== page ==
Figure 1: Skin lesions on the trunk

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Figure 2: Lesions on the upper limb

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Figure 3: Photomicrograph depicting toxic epidermal necrolysis; H and E stain. (5)

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Figure 4: Improvement in the lesions of skin after treatment

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The patient was shifted to ICU and was treated with intravenous immunoglobulin (IVIG) 2 g/kg over 5 days and steroids with prophylactic antibiotics. Daily dressing was performed. She was continued on hemodialysis during the hospital stay and gradually her skin lesions improved significantly [Figure 4]. Presently she is doing well and is on maintenance hemodialysis.


  Discussion Top


TEN has been reported with antiepileptics especially with carbamazepine (18.25%) and phenytoin (13.37%) which are usually used in the management of generalized tonic clonic seizures. [3],[4] Most patients who develop TEN on anti-epileptic drugs do so within 8 weeks of starting the drug (85-100%). [5] Though TEN is a known adverse effect of phenytoin, in our case the patient developed TEN within 4-6 hours after the injection of filgrastim after having been on phenytoin for 2 weeks. So whether the reaction was due to phenytoin or filgrastim or an unknown interaction between the two drugs is unclear. As there was a temporal association with filgrastim, both the drugs were withdrawn. The patient was treated with intravenous immunoglobulins and steroids with complete recovery.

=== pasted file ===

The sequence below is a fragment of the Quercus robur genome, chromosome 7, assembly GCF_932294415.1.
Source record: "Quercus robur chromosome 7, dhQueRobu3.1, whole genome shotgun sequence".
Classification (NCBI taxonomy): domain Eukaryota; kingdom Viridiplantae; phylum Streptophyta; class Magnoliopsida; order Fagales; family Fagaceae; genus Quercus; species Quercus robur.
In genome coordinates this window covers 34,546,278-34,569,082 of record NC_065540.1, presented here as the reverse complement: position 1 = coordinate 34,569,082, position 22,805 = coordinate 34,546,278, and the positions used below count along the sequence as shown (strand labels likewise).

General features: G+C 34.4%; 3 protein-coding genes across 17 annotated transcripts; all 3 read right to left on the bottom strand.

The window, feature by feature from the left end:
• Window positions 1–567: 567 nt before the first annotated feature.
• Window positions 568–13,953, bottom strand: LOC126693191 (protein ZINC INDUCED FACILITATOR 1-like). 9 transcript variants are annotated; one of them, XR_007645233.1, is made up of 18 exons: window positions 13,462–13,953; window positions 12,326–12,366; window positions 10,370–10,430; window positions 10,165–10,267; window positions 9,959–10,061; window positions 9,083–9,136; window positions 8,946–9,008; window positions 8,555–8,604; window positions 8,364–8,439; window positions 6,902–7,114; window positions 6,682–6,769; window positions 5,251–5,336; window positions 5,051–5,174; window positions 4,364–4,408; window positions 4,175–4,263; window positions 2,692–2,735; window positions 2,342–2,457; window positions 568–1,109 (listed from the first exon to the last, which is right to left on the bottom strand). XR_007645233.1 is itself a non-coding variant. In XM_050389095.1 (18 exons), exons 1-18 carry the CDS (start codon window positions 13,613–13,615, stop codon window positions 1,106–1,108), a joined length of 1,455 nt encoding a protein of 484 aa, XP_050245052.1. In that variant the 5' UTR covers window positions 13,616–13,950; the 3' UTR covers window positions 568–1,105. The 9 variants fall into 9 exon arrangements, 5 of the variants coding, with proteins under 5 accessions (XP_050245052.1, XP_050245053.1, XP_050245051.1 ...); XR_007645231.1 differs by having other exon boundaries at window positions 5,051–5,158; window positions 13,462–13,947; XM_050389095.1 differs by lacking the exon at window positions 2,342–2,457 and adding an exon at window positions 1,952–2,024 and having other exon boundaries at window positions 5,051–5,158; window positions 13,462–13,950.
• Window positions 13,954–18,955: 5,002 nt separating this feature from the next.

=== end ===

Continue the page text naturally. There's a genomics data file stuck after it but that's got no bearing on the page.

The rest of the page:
There is a need for continuous reporting of such a rare life-threatening adverse effect of drugs in order to increase awareness and to prevent serious reactions like TEN. This can be confirmed by further detailed assessment of adverse drug reactions which can be performed by using the World Health Organization's (WHO) causality, Naranjo's algorithm and Hartwig scale.

 
  References Top

1.
Endorf FW, Cancio LC, Gibran NS. Toxic epidermal necrolysis clinical guidelines. J Burn Care Res 2008;29:706-12.  Back to cited text no. 1
    
2.
Fernández FA, Pintor E, Quesada R, Garcés FJ. Toxic epidermal necrolysis induced by phenytoin and whole brain radiotherapy. Actas Dermosifiliogr 2007;98:483-5.  Back to cited text no. 2
    
3.
Radhakrishnan K, Nayak SD, Kumar SP, Sarma PS. Profile of antiepileptic pharmacotherapy in a tertiary referral center in South India: A pharmacoepidemiologic and pharmacoeconomic study. Epilepsia 1999;40:179-85.  Back to cited text no. 3
    
4.
Mathur S, Sen S, Ramesh L, M-Kumar S. Utilization pattern of antiepileptic drugs and their adverse effects, in a teaching hospital. Asian J Pharm Clin Res 2010;3:55-9.  Back to cited text no. 4
    
5.
Mockenhaupt M, Viboud C, Dunant A, Naldi L, Halevy S, Bouwes Bavinck JN, et al. Stevens-Johnson syndrome and toxic epidermal necrolysis: Assessment of medication risks with emphasis on recently marketed drugs. The EuroSCAR-study. J Invest Dermatol 2008;128:35-44.  Back to cited text no. 5
    


    Figures

  [Figure 1], [Figure 2], [Figure 3], [Figure 4]